As we speak, I am bending my spine to unhealthy angles over a desktop computer screen, procrastinating my AS French reflexive homework.
“Shame!” cry out my pressured grammar girl’s school peers.
“You’ve disappointed us!” my parents shout.
“Non!” exclaims my French teacher.
“Forget us,” whisper the universities.
My head feels like it’s going to burst with guilt – or must I rather say, culpability. Well, I mustn’t but I feel I should to compensate for my lack of French practice right now – but I can’t quite understand why? I’m doing something creative, aren’t I? Something worth my time. Pursuing my career aspirations through the act of practice.
Yet I can’t block out the incessant niggling that I should spend every waking moment of my time adhering to the more traditional methods and work of success.
Throughout our school career, the educational system attempts to train us into machines of great work ethic. My attendance at a selective, state, all-girls grammar school Sixth Form brings me in contact, every day, with some of the most successful specimen results.
I can’t pinpoint exactly when we were conditioned into believing that anything below full marks was not good enough, or who exactly gave me that idea. All I know is that the idea of anything short of over achieving sends chills down my back and, god forbid, a B, renders me petrified and speechless.
But how successful is exam success? And does it really give anyone a real leg-up in the job hunt sector later in life?
It has long been discussed that examinations are not a measure of intelligence at all but a test of handling exam pressure. Of how much your memory can hold before the expiry date, that is an exam. Academic schools churn out hundreds of high achieving students with similar grades and eyes cast down at those who chose a course that doesn’t give you a certain number of UCAS points. They all go for the same university place, the same career and what happens? Some are left behind in the selection process; but not because they did not try as much or achieve as much, but because the person or talent was lost behind the shadow of exam results and an admissions office or employer cannot choose one who did well in exams, if we all do.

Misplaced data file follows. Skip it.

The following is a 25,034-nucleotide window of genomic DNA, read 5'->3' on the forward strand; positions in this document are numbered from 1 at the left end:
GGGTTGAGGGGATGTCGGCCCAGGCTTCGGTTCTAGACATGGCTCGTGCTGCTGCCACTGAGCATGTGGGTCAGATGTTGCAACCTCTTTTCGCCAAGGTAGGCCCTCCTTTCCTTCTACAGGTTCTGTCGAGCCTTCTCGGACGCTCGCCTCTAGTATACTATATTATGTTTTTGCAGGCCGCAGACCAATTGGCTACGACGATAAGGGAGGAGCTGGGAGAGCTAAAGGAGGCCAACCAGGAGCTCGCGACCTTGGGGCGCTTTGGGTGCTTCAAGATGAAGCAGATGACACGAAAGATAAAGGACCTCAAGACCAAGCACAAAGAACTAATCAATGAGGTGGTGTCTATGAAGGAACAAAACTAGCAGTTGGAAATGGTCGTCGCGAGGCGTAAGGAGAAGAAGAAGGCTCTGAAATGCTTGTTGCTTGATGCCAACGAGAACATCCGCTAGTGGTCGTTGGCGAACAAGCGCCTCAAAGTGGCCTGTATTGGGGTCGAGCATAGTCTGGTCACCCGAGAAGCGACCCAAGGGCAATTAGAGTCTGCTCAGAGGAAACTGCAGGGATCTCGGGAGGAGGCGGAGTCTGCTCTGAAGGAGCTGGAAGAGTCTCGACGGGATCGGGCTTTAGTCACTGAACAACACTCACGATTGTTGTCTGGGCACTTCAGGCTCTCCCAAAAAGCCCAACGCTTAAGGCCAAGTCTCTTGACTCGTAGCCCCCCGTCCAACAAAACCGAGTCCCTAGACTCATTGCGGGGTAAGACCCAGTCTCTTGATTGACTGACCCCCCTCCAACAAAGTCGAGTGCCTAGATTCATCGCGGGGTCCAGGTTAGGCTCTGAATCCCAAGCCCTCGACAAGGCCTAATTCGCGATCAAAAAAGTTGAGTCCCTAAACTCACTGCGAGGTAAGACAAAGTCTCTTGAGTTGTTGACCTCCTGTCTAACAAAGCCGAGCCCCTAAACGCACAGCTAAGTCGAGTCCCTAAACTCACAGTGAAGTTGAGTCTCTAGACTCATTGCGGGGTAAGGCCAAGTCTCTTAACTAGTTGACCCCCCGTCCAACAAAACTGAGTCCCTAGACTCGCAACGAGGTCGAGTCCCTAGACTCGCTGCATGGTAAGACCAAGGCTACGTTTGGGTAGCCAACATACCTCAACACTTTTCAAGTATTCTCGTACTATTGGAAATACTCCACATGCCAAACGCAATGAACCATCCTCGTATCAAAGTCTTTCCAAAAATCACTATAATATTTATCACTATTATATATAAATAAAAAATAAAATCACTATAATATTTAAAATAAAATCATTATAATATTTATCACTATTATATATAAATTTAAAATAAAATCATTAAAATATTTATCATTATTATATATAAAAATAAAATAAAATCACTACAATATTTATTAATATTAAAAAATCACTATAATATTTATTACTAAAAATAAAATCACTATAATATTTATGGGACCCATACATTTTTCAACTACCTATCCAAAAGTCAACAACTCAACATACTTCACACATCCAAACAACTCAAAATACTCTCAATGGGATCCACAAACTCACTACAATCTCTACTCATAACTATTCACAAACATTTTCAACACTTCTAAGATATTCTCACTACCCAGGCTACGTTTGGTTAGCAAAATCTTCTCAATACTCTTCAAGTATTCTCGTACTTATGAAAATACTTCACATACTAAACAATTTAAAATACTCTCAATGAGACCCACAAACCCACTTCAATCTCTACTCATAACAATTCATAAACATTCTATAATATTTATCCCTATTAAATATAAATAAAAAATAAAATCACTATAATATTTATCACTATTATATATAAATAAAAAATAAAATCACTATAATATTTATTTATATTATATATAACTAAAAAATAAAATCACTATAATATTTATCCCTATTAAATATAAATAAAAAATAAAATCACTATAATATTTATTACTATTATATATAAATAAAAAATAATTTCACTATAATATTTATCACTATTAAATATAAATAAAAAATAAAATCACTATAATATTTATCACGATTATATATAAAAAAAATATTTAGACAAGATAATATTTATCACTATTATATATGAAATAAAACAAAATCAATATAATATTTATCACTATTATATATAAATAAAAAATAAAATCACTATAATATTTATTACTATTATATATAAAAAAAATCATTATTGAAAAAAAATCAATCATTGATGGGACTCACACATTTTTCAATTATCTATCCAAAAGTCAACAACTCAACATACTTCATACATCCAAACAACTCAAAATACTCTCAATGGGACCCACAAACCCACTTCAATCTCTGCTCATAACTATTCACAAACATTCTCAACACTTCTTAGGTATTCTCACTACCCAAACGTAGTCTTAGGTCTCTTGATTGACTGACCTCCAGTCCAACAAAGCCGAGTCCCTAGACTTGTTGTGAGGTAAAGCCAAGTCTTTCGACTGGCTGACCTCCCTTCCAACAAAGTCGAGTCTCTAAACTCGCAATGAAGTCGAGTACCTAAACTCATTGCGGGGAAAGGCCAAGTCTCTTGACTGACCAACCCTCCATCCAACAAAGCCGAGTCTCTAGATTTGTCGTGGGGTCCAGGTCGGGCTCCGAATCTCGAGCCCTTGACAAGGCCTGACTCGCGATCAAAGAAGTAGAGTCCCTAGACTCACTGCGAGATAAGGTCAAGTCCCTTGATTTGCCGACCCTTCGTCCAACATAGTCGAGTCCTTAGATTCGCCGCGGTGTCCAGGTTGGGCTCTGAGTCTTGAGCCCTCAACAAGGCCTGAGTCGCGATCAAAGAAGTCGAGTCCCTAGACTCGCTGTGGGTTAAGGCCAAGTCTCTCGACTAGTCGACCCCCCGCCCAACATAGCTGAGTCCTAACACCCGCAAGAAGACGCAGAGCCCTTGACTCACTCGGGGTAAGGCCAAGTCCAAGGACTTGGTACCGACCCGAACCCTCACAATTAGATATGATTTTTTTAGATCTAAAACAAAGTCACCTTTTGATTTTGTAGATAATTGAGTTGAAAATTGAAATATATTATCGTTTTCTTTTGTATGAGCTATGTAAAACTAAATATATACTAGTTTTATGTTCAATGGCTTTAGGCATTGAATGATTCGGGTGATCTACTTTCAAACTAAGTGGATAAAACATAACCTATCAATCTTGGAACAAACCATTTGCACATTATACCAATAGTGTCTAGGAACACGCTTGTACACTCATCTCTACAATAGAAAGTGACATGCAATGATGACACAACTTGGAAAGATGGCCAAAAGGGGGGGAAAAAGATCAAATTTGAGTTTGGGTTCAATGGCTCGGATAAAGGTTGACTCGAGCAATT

There are only 100 numbers in a 100% and I know there are at least 200 girls who I will have to directly compete against, with similar academic success.
So, we must possess something that sets us apart. Of, course we do. We all know that. Extra-curriculars. Extra- curriculars. Extra-curriculars.
Yet, even they are quantified in a way that can be crunched into the equation of success and splurge out a number at the other end, masking the real personality behind them and all their true skills and talents. Grade 5 – 35 UCAS points, Grade 6 – 45 UCAS points, Grade 7 – 60 UCAS points. What happened to playing an instrument because you love its music? Or dancing because you have a body and you want to use it? Volunteering to simply be of help? The true point of the extra-curricular is to round you as a person not to crunch into a nameless form which gets sent off for judgment.
At the end of the day, this training for work has turned us into unimaginative drones. Through the teaching of work-ethic, of learning to choose Maths and Physics “because you’ll get a job” the young adults of the future lose their individuality and artistic talents and their thirst to live life for the experience. As Ken Robert says in his recent 15 minute lecture, “Children are getting educated out of their creativity”. The growth of students going into further education increases the competitiveness of the job sector and it should not yet be made more difficult by reducing the variation of future employees through this thirst for academic prowess.
In our world with its long, rich history of discovery it is not the best thing you bring that matters but the most original.
In a society where the number of jobs is shrinking with advancing technology and the number of people wanting jobs is increasing, it is time we redesigned the education system. Society will not progress with the A grades of a thousand identical paper cut outs killing each other over a university place that will leave them unemployed with a degree everyone else has, but with developing and liberating in everyone their talent to do whatever the fuck they want. To re-imagine the world in their eyes and give them the opportunity to shape it and see its outcome without an ounce of fear.
And I have decided I will do my French in my free tomorrow.
Ellie Siora is a lower-sixth student at Altrincham Grammar School for Girls.